If the Earth is hit with a major flare for some there will be no weather reports to check. There will be no lights, television, cell phones or computers to turn on because there will be no electricity. The most optimistic prediction is blackouts in some areas, but it is believed that they would last only hours or days. Companies involved in the transmission of electricity are scrambling to figure out how large the impact could be.

Replacing damaged transformers would not be easy. They weigh hundreds of tons each and they aren’t sitting around in warehouses to be hauled out and hooked up.

As if the affect on the transmission system wouldn’t be bad enough, a major solar storm would also play havoc with global positioning systems (GPS) that are in cell phones, airplanes, and automobiles. It would likely have an adverse affect on all the commercial satellites circling the Earth.

It doesn’t take a Jules Verne to imagine what life without electricity would be like even for a few days or weeks. Credit cards would be useless, no gasoline pumps would function, the communications we take for granted would be unavailable, and, in general, normal life would grind to a halt.

If you think your electrical bill is high keep in mind that the Environmental Protection Agency is trying to put the coal industry out of business and that means some fifty percent of all the electricity generated with cheap, abundant coal would cease to be an energy source. Everywhere that people have been forced to pay for solar and wind power they have seen their bill skyrocket.

The oil every modern society depends upon to function is suffering a similar fate in America, currently importing sixty percent of its oil despite sitting atop enough oil to render us independent of all other suppliers. In addition to gasoline and diesel, oil is a component of thousands of other products and uses, not the least of which is everything plastic.

Ancient civilizations used to worship the Sun. If and when it sends a major solar storm our way, we will all be praying that the lights go on again.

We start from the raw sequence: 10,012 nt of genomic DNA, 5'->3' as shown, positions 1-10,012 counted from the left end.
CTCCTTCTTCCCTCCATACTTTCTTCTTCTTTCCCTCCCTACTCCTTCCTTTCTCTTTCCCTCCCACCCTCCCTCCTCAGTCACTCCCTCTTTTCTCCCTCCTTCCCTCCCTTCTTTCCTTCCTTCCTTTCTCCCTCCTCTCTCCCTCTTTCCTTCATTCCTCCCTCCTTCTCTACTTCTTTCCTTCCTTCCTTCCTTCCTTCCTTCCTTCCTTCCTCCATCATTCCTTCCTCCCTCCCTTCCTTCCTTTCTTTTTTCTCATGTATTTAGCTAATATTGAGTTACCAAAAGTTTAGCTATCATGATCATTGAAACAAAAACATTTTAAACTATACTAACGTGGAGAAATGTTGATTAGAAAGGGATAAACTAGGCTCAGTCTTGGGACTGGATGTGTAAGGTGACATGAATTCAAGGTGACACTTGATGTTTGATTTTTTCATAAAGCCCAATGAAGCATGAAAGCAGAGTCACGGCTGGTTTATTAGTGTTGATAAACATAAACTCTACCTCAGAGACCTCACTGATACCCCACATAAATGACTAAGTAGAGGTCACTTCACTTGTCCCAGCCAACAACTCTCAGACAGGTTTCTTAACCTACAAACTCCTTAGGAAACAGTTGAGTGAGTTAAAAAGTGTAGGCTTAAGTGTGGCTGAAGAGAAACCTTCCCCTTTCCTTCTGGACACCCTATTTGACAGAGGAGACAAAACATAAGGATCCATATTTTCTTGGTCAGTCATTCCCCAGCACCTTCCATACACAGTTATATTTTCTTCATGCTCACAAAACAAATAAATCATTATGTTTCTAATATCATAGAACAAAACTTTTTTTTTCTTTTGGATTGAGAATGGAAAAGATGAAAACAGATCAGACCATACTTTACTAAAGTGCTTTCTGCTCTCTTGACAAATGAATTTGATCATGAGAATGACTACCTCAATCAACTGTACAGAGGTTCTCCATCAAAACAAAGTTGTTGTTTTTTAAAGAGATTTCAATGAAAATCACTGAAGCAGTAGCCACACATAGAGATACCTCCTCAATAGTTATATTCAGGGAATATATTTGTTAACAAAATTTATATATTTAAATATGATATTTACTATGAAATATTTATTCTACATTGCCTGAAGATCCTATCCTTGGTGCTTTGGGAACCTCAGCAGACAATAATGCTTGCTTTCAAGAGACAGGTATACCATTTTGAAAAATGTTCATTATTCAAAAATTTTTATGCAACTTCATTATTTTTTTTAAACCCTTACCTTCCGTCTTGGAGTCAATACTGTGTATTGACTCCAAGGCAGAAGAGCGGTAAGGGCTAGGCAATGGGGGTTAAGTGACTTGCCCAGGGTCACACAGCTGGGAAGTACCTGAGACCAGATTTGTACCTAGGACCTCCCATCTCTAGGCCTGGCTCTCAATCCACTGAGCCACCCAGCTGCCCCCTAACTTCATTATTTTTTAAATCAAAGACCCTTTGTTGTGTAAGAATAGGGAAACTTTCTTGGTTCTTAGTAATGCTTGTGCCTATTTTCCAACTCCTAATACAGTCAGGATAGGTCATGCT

© Alan Caruba, 2012


Ronbo said...

The Kingston Trio got it right years ago:

They're rioting in Africa. They're starving in Spain. There's hurricanes in Florida, and Texas needs rain.

The whole world is festering with unhappy souls. The French hate the Germans, the Germans hate the Poles.

Italians hate Yugoslavs, South Africans hate the Dutch. And I don't like anybody very much!

But we can be tranquil and thankful and proud, for man's been endowed with a mushroom-shaped cloud.

And we know for certain that some lovely day, someone will set the spark off... and we will all be blown away.

They're rioting in Africa. There's strife in Iran. What nature doesn't do to us... will be done by our fellow man.

Harry Dale Huffman said...

In fact, solar science today is just as bad as climate science, its models just as bad about foretelling the immediate future, much less the long-term possibility of "apocalyptic events", as are the climate models. The crisis in science is a fundamental, general one.

TexasFred said...

And we's miss our daily dose of Warning Signs too...

LarryOldtimer said...

The future can not be foretold, especially not by extrapolating from the relativly recent past into the future.

Alan Caruba said...

@TexasFred: I ain't a'scared of a bunch of neutrons, protons, and little squigly particles. (Much)

@LarryOldtimer: Yes, but history does tend to repeat itself and this holds true for climate cycles. I may be off a decade or two, but what's that between friends?